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Poisoning in small animals from commonly ingested plants
  1. Alexander Campbell

    Alexander Campbell graduated in physiology from King's College, London, in 1988. Since then he has worked as an information officer for the National Poisons Information Service (London). He was involved in developing the Veterinary Poisons Information Service (VPIS) and, since its launch in 1992, has been manager of the VPIS centre in London.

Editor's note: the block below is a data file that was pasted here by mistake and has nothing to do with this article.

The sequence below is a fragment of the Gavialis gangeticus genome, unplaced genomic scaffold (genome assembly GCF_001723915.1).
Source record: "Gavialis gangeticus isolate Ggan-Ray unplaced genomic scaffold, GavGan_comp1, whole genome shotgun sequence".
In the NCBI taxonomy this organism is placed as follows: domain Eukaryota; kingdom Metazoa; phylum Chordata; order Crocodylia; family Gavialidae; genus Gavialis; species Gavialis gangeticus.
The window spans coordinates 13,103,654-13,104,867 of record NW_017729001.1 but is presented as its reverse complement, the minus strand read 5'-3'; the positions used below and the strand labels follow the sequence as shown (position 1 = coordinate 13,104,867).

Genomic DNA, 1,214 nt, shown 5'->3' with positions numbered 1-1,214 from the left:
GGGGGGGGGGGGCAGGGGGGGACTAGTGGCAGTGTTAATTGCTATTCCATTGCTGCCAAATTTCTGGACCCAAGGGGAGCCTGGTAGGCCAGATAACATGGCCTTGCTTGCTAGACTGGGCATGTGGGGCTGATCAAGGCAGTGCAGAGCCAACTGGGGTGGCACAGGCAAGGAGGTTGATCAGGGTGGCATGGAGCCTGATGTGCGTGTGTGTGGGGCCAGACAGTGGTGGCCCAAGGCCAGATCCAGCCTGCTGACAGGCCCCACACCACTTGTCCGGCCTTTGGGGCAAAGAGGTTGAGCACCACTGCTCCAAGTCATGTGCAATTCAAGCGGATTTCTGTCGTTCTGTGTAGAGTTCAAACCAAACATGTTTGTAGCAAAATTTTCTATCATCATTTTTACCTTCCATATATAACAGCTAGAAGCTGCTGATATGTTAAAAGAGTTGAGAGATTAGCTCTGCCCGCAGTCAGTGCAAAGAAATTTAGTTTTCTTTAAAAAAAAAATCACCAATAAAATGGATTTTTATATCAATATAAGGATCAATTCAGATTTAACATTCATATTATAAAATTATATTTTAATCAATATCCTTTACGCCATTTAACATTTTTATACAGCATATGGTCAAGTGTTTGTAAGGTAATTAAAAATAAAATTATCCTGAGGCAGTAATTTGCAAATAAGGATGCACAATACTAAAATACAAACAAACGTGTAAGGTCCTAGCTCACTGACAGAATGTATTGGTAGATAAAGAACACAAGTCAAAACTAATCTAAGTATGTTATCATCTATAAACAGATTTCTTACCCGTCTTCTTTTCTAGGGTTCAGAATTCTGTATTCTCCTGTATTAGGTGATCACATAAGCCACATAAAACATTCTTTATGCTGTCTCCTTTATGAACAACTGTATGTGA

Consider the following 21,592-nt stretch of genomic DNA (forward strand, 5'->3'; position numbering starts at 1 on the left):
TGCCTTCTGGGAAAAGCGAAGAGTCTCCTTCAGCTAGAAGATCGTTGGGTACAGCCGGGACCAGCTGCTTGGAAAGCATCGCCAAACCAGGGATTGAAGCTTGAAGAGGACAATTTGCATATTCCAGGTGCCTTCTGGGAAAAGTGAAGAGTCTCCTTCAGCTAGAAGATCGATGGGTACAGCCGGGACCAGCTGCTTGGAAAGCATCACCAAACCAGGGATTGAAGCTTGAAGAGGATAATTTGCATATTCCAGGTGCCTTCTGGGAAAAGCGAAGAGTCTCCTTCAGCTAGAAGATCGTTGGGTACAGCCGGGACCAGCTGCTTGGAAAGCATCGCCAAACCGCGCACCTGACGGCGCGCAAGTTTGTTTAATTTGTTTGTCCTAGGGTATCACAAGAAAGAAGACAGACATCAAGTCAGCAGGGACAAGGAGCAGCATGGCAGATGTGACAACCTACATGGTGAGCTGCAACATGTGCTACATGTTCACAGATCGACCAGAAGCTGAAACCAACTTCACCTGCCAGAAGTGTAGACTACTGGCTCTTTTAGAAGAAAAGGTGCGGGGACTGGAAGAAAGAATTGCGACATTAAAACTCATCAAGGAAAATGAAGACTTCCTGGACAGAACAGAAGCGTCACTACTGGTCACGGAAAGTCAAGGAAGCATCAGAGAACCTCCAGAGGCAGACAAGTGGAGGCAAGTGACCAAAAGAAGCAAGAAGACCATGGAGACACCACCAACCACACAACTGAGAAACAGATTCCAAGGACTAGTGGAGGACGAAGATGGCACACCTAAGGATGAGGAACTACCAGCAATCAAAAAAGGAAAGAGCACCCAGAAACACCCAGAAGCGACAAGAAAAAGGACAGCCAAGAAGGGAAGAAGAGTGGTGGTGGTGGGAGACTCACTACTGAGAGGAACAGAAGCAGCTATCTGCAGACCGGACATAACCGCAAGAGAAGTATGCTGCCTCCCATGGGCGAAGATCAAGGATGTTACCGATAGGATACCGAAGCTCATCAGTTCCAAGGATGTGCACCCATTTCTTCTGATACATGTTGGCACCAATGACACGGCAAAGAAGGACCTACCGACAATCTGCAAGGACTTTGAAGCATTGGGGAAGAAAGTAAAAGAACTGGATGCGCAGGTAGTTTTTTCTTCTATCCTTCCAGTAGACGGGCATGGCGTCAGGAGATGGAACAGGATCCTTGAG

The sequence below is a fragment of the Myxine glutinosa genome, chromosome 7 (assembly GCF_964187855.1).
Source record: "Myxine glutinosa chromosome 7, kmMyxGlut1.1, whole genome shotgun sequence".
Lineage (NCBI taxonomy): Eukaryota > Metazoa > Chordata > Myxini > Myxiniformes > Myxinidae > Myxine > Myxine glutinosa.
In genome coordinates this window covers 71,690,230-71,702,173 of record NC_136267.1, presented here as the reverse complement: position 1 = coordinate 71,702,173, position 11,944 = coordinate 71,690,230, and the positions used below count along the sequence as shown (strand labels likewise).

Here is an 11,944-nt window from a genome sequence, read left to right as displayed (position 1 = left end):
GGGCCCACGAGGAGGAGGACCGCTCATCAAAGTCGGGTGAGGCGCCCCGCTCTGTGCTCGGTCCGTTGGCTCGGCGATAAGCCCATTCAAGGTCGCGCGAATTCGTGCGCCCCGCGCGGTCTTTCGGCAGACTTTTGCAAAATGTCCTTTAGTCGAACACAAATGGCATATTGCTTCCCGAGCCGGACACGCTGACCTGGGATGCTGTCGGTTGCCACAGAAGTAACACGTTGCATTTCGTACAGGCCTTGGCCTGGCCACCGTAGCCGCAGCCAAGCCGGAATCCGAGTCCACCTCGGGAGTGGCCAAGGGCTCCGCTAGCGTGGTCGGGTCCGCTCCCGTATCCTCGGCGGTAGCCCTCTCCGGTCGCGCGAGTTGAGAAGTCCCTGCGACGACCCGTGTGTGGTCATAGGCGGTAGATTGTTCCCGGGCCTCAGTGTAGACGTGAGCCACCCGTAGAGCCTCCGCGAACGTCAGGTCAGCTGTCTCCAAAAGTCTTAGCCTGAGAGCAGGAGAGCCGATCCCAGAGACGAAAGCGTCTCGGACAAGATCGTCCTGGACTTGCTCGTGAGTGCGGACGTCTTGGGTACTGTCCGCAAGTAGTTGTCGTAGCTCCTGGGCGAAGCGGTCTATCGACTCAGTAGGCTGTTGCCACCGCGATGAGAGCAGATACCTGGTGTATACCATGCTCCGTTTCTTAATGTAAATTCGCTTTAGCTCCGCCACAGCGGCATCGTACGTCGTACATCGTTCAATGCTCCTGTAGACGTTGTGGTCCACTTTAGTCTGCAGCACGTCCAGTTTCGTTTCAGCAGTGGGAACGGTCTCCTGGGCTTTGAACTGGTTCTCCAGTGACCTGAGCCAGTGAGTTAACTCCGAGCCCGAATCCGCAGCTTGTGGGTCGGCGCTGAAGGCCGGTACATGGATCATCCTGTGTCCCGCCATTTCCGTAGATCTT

POISONING or suspected poisoning as a result of plant ingestions is a relatively common occurrence. Some 12 per cent of inquiries received by the Veterinary Poisons Information Service (VPIS) concern plant ingestions, most of these involving dogs and cats, although a number involve livestock as well. While in many cases animals remain asymptomatic or suffer little more than gastrointestinal upset, there are a few instances where more severe clinical effects have resulted. This article reviews the data available on a number of plants about which the VPIS receives regular inquiries. Other recognised toxic plant species, such as yew, acorns, ragwort, bracken, rhododendron, brassicas, laburnum, water dropwort and also mycotoxins, have been covered in earlier articles in this series.

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